British Food Journal Volume 21 Issue 11 1919
Article publication date: 1 November 1919
“The Hospital” observes that with the establishment by numerous investigations of the paramount importance of those ingredients of diet which are known as vitamines (and especially so in the case of the young, both of the human species and of animals) has come as a natural consequence a critical attitude towards many articles of infant and adult dietary which have hitherto been taken on trust. In a recently published research, or series of researches, conducted at the Lister Institute by Dr. HARRIETTE CHICK, and other workers, and published in the “Lancet,” some very important new facts are disclosed concerning the vitamine content of various common articles of diet. And the application of this work, and of other recent researches along the same lines, is discussed in the same journal by Dr. E. A. BARTON, medical officer to the infant department of University College Hospital, who touches also on the economic aspects of the results of these researches. Those who have followed the progress of recent medical thought on vitamines are aware that these peculiar substances, present only in the most minute quantities in fresh animal and vegetable foods, are of varying natures, as well as of varying quantity, in different foodstuffs. Some of the most important are those which ward off scurvy. Their total absence, or relative insufficiency, in the diet of man or animals is followed, sooner or later, by the symptoms, more or less severe, and not always easily recognisable in mild cases, of that peculiar disease. The conclusions reached appear, on the evidence offered, to be valid.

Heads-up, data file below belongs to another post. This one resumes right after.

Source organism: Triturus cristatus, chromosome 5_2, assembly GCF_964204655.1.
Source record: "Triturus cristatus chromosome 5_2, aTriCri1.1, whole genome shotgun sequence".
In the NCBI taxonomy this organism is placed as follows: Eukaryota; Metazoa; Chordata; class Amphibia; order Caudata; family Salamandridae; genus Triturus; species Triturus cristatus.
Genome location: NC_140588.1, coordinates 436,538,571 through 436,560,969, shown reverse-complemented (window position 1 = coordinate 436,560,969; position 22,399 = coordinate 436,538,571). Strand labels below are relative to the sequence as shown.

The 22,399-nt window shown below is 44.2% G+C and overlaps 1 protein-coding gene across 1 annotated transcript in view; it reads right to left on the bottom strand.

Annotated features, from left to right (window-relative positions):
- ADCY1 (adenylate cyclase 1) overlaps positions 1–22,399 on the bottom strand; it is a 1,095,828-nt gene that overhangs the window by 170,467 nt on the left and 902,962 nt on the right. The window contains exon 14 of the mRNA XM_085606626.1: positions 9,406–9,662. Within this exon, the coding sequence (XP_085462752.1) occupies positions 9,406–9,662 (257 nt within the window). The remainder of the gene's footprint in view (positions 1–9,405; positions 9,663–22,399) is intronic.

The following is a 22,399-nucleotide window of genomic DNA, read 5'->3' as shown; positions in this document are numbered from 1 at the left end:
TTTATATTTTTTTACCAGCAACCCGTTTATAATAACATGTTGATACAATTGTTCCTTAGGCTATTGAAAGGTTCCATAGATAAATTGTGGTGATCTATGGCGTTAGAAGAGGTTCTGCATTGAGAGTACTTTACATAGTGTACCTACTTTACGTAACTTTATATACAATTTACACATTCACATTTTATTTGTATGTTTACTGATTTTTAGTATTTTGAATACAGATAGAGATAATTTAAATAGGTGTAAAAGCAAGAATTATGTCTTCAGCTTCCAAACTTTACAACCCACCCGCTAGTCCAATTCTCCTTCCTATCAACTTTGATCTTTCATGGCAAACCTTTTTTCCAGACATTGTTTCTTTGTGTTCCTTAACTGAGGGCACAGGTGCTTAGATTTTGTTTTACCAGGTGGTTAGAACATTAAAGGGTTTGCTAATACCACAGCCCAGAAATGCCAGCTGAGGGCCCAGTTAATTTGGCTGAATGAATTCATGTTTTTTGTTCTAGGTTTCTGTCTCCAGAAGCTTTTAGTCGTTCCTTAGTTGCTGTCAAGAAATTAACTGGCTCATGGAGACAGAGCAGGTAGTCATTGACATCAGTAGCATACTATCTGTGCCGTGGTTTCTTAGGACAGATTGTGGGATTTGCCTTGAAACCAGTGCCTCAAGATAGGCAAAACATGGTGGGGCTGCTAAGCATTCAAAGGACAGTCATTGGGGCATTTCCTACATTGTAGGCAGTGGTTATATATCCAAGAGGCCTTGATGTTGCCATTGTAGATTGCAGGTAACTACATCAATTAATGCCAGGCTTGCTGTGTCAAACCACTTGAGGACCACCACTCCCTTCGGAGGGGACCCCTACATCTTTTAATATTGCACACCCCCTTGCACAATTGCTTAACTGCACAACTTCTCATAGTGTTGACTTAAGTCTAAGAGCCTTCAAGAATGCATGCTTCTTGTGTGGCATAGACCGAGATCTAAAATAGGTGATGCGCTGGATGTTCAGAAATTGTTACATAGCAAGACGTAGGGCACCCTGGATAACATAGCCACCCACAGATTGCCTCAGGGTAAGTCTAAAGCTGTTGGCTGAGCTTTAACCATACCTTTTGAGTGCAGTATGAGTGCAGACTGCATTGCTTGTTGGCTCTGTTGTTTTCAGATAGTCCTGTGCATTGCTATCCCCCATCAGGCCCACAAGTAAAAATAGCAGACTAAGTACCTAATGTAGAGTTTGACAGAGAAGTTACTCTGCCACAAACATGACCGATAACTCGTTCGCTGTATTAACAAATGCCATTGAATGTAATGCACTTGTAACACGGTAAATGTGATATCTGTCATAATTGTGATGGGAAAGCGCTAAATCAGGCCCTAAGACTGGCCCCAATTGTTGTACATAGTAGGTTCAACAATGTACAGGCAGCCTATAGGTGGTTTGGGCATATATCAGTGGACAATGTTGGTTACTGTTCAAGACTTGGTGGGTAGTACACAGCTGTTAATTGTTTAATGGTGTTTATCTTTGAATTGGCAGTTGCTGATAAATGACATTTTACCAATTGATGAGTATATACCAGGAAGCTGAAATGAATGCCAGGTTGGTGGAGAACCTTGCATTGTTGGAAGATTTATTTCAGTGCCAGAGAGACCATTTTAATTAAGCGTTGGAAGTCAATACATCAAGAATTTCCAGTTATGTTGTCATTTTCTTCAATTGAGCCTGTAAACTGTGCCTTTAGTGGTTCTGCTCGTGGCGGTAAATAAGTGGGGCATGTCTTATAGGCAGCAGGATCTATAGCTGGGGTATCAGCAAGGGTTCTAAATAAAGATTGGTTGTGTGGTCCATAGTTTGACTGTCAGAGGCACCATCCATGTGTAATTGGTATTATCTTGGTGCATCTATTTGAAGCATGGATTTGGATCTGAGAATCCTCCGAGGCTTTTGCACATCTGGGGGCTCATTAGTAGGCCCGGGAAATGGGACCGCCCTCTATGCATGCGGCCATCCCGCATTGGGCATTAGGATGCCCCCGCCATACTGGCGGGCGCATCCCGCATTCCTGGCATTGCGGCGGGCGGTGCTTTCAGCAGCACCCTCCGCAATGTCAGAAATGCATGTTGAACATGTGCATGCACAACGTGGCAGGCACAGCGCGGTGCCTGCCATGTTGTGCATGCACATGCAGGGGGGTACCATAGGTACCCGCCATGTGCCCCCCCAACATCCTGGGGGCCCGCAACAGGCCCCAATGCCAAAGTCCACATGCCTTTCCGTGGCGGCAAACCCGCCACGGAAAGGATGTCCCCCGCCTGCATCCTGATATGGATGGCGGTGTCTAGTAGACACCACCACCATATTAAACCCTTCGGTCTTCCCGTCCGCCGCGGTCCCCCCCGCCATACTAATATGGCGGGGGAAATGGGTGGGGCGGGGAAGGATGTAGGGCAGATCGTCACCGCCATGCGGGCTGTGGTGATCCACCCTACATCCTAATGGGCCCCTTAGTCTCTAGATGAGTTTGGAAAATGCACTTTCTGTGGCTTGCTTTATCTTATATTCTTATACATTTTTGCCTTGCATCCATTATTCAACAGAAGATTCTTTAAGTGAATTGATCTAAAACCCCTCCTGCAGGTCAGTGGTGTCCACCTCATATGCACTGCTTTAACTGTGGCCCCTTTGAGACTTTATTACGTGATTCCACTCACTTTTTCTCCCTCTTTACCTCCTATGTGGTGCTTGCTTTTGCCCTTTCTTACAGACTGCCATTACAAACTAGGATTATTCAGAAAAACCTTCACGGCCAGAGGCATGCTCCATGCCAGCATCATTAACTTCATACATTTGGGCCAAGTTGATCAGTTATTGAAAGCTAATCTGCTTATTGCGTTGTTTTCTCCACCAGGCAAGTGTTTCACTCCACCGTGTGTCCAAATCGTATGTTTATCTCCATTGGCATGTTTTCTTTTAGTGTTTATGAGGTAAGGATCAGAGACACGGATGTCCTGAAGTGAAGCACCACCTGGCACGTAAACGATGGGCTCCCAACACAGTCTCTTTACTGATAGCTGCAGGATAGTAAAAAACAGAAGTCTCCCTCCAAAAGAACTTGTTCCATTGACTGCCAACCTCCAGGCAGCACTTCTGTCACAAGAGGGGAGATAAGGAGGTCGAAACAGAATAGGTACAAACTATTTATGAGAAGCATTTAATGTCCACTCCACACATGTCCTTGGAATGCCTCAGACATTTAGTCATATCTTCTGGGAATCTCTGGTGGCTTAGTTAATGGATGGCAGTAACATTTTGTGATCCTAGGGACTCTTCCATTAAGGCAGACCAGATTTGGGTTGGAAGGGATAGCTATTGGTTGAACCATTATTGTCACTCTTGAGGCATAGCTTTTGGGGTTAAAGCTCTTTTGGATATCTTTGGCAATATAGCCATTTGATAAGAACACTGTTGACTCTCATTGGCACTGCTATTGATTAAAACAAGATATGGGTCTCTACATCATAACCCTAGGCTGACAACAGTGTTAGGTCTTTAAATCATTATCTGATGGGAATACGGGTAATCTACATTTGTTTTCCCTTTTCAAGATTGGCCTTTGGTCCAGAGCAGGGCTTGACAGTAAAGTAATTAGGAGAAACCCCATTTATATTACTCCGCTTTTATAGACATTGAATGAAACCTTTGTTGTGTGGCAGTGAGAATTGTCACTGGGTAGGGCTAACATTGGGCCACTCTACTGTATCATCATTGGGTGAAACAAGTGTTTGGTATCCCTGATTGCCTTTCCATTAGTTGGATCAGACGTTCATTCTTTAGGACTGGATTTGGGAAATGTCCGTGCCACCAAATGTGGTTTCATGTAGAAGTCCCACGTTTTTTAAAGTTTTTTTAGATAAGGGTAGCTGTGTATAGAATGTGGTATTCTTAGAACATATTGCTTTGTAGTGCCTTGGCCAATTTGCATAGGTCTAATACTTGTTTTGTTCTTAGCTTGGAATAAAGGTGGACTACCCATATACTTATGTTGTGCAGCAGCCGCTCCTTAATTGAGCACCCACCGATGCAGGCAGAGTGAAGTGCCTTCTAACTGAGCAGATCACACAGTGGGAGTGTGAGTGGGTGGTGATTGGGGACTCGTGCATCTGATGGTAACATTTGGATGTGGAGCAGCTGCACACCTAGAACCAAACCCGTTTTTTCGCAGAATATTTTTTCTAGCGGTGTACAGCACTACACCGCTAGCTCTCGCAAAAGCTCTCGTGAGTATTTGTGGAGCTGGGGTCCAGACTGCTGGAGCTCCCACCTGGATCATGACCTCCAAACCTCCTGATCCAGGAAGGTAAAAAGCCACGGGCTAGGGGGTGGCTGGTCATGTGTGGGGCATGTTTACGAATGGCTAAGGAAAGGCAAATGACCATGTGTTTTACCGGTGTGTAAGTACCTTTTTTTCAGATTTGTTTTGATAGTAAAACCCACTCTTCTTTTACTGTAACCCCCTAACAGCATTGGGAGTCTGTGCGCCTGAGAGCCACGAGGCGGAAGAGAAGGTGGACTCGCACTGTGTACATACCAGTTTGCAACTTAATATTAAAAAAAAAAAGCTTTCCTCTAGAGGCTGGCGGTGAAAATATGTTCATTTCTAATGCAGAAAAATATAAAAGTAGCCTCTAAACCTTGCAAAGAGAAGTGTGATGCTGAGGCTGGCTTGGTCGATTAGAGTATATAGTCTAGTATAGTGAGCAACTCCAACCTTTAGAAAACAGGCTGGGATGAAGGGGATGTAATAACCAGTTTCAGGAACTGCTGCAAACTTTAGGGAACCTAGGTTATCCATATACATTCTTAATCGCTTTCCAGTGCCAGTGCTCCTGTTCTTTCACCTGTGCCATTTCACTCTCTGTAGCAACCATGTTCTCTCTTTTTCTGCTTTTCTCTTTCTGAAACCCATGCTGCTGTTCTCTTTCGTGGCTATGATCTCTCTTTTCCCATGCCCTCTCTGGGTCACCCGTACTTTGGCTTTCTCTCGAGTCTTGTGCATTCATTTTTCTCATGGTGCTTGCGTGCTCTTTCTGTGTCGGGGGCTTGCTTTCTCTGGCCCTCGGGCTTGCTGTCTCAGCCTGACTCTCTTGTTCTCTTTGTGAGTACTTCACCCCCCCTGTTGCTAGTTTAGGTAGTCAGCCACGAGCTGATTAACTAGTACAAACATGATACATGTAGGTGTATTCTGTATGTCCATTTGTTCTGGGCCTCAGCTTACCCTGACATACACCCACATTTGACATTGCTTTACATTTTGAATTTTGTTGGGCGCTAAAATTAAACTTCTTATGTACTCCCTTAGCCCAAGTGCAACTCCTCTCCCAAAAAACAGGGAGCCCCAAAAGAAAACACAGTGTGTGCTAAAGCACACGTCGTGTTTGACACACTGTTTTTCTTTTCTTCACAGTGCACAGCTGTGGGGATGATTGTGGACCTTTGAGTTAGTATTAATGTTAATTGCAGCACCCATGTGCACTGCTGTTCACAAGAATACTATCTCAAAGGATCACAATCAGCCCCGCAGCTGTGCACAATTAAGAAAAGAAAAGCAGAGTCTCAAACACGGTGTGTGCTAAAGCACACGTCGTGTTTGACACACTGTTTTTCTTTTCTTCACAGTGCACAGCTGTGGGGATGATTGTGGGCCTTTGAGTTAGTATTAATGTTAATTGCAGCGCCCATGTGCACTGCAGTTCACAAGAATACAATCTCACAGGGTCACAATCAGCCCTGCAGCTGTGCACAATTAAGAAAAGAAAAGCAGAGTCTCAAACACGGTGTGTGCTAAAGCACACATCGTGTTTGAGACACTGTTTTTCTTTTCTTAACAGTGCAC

(1919), "British Food Journal Volume 21 Issue 11 1919", British Food Journal, Vol. 21 No. 11, pp. 101-110. https://doi.org/10.1108/eb011096
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